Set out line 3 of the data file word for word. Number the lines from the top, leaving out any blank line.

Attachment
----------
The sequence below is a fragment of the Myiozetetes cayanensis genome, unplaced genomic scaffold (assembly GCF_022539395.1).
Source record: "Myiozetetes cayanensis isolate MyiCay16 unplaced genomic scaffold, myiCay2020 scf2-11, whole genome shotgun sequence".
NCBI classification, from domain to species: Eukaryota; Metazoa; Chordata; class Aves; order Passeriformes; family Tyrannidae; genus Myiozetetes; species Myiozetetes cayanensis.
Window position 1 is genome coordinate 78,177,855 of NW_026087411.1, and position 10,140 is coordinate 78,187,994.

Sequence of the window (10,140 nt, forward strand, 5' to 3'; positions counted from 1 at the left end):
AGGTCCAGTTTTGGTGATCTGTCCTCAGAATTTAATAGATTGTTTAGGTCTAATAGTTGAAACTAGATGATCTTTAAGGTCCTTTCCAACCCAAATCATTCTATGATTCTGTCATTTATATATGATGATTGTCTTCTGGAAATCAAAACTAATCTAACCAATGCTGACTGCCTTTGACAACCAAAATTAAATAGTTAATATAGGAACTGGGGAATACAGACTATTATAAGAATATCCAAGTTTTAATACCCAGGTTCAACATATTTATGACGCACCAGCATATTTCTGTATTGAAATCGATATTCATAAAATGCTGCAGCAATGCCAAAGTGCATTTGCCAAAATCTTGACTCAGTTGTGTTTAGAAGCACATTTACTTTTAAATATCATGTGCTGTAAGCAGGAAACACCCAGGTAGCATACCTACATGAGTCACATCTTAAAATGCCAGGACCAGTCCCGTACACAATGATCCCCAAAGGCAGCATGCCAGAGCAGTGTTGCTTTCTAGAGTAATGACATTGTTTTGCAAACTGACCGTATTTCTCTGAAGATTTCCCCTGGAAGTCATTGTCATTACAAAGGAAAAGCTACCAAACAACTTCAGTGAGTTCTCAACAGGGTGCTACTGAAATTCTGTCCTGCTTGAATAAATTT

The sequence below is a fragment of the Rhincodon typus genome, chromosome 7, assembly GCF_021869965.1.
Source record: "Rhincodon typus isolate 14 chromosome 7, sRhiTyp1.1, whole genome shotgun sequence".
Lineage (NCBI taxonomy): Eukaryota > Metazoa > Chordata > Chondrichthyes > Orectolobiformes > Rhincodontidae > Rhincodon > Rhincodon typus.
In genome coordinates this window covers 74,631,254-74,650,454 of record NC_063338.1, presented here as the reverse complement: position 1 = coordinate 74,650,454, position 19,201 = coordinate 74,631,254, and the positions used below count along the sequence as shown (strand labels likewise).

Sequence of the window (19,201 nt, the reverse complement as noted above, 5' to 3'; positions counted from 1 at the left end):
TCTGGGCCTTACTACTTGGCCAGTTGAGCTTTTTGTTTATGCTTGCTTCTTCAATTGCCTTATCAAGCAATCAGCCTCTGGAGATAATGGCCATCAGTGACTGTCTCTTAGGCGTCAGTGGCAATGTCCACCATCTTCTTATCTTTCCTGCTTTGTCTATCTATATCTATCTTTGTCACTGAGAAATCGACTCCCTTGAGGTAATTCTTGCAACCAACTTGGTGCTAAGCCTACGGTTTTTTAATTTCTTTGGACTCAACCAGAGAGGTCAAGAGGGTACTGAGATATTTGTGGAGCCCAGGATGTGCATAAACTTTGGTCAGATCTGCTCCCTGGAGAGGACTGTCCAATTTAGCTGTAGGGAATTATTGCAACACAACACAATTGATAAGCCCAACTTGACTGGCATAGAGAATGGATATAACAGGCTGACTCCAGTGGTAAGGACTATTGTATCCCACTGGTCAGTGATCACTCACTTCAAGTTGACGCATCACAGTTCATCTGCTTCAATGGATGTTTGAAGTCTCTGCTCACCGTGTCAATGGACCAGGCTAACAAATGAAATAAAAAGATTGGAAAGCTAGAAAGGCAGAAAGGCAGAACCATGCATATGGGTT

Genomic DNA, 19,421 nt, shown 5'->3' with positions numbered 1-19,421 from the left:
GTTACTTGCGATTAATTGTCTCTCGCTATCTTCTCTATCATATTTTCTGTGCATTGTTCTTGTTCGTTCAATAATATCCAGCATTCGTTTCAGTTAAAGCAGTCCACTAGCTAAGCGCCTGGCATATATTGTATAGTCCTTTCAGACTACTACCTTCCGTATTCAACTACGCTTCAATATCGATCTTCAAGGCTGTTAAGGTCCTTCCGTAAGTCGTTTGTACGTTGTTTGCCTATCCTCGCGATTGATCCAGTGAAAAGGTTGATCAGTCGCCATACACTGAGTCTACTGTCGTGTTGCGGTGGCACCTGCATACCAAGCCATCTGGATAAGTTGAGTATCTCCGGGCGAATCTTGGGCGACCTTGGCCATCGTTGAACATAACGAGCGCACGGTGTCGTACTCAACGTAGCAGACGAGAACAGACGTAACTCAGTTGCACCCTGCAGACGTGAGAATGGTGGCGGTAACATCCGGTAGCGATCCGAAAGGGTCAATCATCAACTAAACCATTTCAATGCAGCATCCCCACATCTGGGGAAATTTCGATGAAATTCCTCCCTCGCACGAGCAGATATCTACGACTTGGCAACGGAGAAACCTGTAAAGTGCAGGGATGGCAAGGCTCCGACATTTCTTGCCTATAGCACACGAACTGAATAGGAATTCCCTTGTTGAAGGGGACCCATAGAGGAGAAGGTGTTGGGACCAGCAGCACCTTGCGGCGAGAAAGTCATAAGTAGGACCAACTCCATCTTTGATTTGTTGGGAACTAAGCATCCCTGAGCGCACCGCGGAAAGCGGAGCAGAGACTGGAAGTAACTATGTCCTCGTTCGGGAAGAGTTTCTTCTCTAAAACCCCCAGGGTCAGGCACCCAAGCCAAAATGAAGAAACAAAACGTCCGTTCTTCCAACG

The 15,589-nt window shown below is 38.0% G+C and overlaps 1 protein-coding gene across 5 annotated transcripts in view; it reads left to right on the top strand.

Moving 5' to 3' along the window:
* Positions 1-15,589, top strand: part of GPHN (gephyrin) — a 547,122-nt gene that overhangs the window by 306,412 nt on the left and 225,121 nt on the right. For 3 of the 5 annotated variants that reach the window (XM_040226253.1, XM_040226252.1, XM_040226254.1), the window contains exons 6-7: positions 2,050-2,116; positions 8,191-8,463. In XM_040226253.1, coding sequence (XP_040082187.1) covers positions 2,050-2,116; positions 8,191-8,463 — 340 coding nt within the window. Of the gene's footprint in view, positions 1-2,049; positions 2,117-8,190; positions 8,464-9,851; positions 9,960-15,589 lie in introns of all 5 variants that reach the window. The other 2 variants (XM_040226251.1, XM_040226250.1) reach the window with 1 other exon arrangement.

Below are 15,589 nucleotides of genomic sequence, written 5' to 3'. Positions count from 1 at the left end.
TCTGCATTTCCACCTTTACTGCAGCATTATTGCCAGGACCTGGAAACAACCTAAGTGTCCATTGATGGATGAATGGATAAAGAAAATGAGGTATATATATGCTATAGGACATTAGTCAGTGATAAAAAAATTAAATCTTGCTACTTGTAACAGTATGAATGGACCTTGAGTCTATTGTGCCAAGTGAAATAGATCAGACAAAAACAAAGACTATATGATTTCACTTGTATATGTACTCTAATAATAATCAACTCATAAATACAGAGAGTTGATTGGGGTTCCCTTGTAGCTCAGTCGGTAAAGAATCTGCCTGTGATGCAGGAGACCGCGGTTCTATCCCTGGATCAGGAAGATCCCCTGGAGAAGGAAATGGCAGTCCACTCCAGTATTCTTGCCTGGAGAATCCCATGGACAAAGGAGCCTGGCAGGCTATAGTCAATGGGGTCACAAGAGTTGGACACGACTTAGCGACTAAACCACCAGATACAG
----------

NCBI classification, from domain to species: Eukaryota; Metazoa; Chordata; class Aves; order Passeriformes; family Tyrannidae; genus Myiozetetes; species Myiozetetes cayanensis.